This doesn't even touch the magnet factor. Super conducting magnets can levitate. This is literal cars without wheels territory. Maglev roads. Railgun shuttle launches. The abundance of the materials one question is also highly promising. We're not talking rare earth.

If this is true it's the biggest discovery since the transistor, no sweat.

dandan avatar

No one's mentioned this yet, but more powerful electromagnets, which could mean more of a chance to get a fusion reactor working.

Spiracle, (edited )
Spiracle avatar

Super simple ELI5:

  • Electronics (computers/phones/laptops etc) work by running electricity through stuff ("conductors").

  • While moving, the electricity "bumps" into stuff on the way. That’s bad, and only the reason electronics get warm. Electric energy is turned into heat instead of doing its job.

  • In a _super_conductor, electricity does not bump into stuff. Everything works smoothly, no waste heat. Batteries would last longer. Heat damage would no longer be (as much) a concern. Basically, all-around better.

The warmest current conductor I’ve read about only worked at below -27 °C, I think, and needed huge pressure, like on the ocean floor. Others work at surface pressure but require even lower temps.

Benefits of safe, cheaply mass-produced, room-temperature, [EDIT: and workable] surface-pressure superconductors:

  • Massively better battery life of everything.

  • Much, much more efficient use of anything that needs electricity, reducing cost of everything that needs electricity.

  • Extremely efficient energy transfer (power lines etc can lose a lot of energy on the way), making electricity itself cheaper.

  • Some inventions are suddenly much more feasible (Maglev trains and hoverboards are examples I’ve seen mentioned, but don’t ask me about the science behind that.)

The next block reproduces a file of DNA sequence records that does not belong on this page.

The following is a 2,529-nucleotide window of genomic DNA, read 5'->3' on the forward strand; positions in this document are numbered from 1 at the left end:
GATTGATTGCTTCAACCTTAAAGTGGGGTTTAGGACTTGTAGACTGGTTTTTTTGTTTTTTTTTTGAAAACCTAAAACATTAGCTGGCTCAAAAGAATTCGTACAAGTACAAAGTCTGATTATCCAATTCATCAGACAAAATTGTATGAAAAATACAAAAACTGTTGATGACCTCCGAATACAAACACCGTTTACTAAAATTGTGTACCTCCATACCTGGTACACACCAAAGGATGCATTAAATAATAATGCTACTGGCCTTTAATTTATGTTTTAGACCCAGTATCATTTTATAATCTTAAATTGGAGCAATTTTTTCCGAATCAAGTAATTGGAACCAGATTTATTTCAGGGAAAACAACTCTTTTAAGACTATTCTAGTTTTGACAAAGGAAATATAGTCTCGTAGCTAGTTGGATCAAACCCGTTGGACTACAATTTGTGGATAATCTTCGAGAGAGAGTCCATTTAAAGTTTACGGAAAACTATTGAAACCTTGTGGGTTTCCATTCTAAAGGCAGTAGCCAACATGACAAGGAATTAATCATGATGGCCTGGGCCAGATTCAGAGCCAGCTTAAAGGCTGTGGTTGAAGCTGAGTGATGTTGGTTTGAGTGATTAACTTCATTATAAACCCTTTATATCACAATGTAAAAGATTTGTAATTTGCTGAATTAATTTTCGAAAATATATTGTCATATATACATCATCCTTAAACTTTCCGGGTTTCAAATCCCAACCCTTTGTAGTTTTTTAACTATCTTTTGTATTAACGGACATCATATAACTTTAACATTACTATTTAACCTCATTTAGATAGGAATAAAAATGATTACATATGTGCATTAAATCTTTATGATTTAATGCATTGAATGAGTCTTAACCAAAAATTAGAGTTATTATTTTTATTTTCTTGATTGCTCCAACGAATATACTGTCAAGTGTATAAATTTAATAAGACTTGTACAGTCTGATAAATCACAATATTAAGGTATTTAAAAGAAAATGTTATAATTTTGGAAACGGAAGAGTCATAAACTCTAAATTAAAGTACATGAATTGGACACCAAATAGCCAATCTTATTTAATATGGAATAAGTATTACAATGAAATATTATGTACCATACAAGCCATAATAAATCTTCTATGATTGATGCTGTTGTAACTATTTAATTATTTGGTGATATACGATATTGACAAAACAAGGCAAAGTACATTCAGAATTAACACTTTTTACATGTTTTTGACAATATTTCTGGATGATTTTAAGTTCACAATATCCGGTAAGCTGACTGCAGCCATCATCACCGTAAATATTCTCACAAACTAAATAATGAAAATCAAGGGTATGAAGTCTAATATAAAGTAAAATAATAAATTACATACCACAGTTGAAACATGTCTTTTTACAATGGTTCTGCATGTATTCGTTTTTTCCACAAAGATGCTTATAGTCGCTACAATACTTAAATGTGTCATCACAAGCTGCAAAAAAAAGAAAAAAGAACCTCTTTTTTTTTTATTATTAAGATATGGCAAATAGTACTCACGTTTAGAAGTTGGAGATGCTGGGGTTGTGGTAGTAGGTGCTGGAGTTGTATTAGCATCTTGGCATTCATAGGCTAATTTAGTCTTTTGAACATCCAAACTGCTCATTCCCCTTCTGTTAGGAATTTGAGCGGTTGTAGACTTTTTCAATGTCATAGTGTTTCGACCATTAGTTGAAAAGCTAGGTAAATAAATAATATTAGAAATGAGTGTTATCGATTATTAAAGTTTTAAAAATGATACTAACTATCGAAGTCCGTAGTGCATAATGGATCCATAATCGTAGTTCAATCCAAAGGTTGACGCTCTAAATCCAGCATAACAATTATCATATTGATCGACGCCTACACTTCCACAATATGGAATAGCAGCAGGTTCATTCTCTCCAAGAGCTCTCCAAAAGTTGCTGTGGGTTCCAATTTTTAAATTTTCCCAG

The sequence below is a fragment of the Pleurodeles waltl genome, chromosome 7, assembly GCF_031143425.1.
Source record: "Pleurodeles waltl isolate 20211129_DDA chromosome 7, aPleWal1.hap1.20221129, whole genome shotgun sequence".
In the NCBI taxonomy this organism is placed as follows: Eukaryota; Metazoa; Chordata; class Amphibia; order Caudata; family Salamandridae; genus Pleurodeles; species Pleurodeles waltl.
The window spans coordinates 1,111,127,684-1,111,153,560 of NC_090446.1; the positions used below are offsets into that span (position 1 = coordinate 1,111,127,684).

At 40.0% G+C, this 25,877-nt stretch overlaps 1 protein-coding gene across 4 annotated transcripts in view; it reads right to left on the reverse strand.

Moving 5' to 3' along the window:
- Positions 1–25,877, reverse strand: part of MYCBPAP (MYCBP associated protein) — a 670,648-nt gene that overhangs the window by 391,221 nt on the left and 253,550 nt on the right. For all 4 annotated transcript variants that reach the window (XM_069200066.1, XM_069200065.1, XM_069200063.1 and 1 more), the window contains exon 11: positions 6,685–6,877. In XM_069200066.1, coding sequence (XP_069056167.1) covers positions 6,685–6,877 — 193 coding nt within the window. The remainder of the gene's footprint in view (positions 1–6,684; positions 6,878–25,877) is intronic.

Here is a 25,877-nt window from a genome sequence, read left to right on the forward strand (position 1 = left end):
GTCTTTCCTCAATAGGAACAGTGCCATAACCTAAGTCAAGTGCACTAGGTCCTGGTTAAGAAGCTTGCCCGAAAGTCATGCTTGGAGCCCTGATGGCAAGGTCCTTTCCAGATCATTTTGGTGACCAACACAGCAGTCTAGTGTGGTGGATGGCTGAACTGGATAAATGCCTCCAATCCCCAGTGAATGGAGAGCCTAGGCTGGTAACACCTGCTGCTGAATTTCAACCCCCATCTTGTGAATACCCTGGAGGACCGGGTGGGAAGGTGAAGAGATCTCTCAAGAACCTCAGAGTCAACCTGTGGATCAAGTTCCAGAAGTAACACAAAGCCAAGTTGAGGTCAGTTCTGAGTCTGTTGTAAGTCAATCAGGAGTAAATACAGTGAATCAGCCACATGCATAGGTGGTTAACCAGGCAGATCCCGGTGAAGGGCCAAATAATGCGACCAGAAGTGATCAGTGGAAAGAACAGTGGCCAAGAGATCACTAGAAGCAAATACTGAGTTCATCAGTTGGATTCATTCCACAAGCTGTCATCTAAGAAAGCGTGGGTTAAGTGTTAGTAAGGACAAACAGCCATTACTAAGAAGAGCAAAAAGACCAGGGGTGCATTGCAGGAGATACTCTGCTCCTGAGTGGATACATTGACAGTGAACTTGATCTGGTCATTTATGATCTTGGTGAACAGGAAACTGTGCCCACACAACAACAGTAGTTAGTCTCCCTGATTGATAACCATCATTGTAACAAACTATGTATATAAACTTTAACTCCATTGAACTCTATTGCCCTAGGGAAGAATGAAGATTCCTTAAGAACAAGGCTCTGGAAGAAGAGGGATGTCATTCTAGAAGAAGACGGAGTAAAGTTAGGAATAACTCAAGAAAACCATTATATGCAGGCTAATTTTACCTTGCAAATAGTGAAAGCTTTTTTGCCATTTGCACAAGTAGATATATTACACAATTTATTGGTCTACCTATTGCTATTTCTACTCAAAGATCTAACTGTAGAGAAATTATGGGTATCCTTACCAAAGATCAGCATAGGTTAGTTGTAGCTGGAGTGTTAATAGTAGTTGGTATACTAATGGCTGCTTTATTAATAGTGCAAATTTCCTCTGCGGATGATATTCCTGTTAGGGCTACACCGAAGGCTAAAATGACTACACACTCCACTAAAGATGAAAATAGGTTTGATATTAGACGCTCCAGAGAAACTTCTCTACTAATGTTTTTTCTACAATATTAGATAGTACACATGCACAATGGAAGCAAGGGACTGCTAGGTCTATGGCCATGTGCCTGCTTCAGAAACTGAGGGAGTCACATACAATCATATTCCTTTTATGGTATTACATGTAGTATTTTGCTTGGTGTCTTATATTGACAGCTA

• Electronics can become smaller, yet again. It would probably make Smartwatches and "Spatial Computing" devices more feasible.

EDIT: Based on one YT video, I’ll add that the material also needs to be able to worked into various forms and solid/stable enough not to crumble over time. Apparently, there are some technically great superconductors already, but they crumble apart or lose their superconductor status if electricity flows through them the wrong way, or something, making them useless.

@Amir@lemmy.ml avatar

Superconductors basically means you can run your PC’s processor at 1% of its current energy draw. So now take a mobile phone processor, recreate it with superconductors, and you suddenly have a device that can do a massive amount of computations for years on a single AA battery

1chemistdown avatar

Not just that, but you also have things like MRI, CT, and PET imaging in the medical world that would suddenly not need liquid helium and nitrogen for operation. Scientific instruments like NMR and high resolution FT-MS machines will stop using all the liquid helium and nitrogen. It will save are rapidly disappearing helium resources and allow for that to be used for other things.